South Vietnam's origins can be traced to the French colony of Cochinchina, which consisted of the southern third of Vietnam, Cochinchina, a subdivision of French Indochina, the southern half of Central Vietnam or Annam, a French protectorate. After the Second World War, the anti-Japanese Viet Minh guerrilla forces, led by Ho Chi Minh, proclaimed the establishment of a Democratic Republic of Vietnam in Hanoi in September 1945, issuing a Declaration of Independence modeled on the U. S. one from 1776. In 1949, anti-communist Vietnamese politicians formed a rival government in Saigon led by former emperor Bảo Đại. Bảo Đại was deposed by Prime Minister Ngô Đình Diệm in 1955, who proclaimed himself president after a referendum. Diệm was killed in a military coup led by general Dương Văn Minh in 1963, a series of short-lived military governments followed. General Nguyễn Văn Thiệu led the country after a U. S.-encouraged civilian presidential election from 1967 until 1975. The beginnings of the Vietnam War occurred in 1959 with an uprising by the newly organized National Liberation Front for South Vietnam and supported by the northern Democratic Republic of Vietnam, with other assistance rendered by the Soviet Union and its Warsaw Pact communist satellites, along with neighboring People's Republic of China and North Korea.
Larger escalation of the insurgency occurred in 1965 with the landing of United States regular forces of Marines, followed by Army units to supplement the cadre of military advisors guiding ARVN southern forces. A regular bombing campaign over North Vietnam was conducted by offshore U. S. Navy airplanes and aircraft carriers joined by Air Force squadrons through 1966 and 1967. Fighting peaked up to that point during the Tet Offensive of February 1968, when there were over a million South Vietnamese soldiers and 500,000 U. S. soldiers in South Vietnam. On the war turned into a more conventional fight as the balance of power became equalized. An larger, armored invasion commenced during the Easter Offensive following US ground-forces withdrawal, had nearly overran some major northern cities until beaten back. Despite a truce agreement under the Paris Peace Accords, concluded in January 1973, after a torturous five years of on and off negotiations, fighting continued immediately afterwards; the North Vietnamese regular army and Viet Cong launched a major second combined-arms invasion in 1975, termed the Spring Offensive.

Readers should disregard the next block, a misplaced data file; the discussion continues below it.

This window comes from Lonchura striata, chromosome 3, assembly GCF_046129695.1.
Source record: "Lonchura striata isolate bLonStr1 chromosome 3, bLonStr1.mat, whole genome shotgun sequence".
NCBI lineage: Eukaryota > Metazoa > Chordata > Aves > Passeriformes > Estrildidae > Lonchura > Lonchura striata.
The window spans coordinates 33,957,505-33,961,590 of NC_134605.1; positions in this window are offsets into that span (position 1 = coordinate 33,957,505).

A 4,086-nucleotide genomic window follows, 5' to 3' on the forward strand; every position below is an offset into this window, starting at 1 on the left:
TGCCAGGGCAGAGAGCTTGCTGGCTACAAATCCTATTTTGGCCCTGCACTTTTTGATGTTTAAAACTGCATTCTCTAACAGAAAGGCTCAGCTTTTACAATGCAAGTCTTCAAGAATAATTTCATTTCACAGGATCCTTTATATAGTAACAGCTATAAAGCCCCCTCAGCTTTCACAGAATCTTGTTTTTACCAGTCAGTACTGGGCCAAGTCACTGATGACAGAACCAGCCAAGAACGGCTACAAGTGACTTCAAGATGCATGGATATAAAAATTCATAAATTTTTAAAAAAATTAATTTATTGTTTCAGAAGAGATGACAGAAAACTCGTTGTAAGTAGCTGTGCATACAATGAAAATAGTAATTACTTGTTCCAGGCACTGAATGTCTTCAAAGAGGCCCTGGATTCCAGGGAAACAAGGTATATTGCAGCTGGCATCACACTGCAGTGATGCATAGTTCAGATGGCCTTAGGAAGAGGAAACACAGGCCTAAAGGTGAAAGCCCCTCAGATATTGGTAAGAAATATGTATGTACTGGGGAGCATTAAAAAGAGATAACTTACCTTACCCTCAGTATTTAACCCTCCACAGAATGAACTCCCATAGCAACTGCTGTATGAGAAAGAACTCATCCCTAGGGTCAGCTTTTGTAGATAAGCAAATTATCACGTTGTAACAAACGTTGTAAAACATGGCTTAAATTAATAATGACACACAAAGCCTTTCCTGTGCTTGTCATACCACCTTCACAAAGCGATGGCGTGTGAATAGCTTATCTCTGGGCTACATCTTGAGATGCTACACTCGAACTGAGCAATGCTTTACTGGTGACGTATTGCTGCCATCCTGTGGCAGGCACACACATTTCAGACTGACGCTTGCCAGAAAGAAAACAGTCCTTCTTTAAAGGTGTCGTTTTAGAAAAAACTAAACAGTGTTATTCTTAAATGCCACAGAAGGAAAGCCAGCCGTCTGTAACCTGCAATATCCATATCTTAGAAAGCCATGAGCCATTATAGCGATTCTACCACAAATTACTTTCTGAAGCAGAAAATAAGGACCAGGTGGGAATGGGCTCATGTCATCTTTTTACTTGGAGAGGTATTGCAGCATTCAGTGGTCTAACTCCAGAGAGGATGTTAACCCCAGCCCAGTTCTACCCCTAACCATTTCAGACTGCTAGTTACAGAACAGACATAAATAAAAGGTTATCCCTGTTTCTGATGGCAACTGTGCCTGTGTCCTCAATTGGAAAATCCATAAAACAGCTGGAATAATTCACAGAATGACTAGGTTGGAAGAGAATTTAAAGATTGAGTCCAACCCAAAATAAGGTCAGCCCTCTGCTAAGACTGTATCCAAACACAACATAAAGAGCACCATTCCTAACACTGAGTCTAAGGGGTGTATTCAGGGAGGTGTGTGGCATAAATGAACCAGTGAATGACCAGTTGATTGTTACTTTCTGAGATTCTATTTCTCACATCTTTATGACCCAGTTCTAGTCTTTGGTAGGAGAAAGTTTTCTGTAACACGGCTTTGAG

Communist forces overran Saigon on 30 April 1975. On the day President Duong Van Minh declared RVN cease to exist, five ARVN generals, one Saigon police chief, numbers of ARVN soldiers and officers commit suicide to avoid being humiliated surrender. On July 2, 1976, the Provisional Revolutionary Government of the Republic of South Vietnam and the Democratic Republic of Vietnam merged to form the Socialist Republic of Vietnam; the official name of the South Vietnamese state was Việt Nam Cộng hòa and the French name was referred to as République du Viêt Nam. The North was known as the "Democratic Republic of Vietnam". Việt Nam was the name adopted by Emperor Gia Long in 1804, it is a name used in ancient times. In 1839, Emperor Minh Mạng renamed the country Đại Nam. In 1945, the nation's official name was changed back to "Vietnam"; the name is sometimes rendered as "Viet Nam" in English. The term "South Vietnam" became common usage in 1954, when the Geneva Conference provisionally partitioned Vietnam into communist and non-communist parts.
Other names of this state were used during its existence such as Free Vietnam and the Government of Viet Nam. Before World War II, the southern third of Vietnam was the concession of Cochinchina, administered as part of French Indochina. A French governor-general in Hanoi administered all the five parts of Indochina while Cochinchina was under a French governor, but the difference from the other parts was that most indigenous intellensia and wealthy were naturalized French The northern third of Vietnam (then the colony of Tonkin was under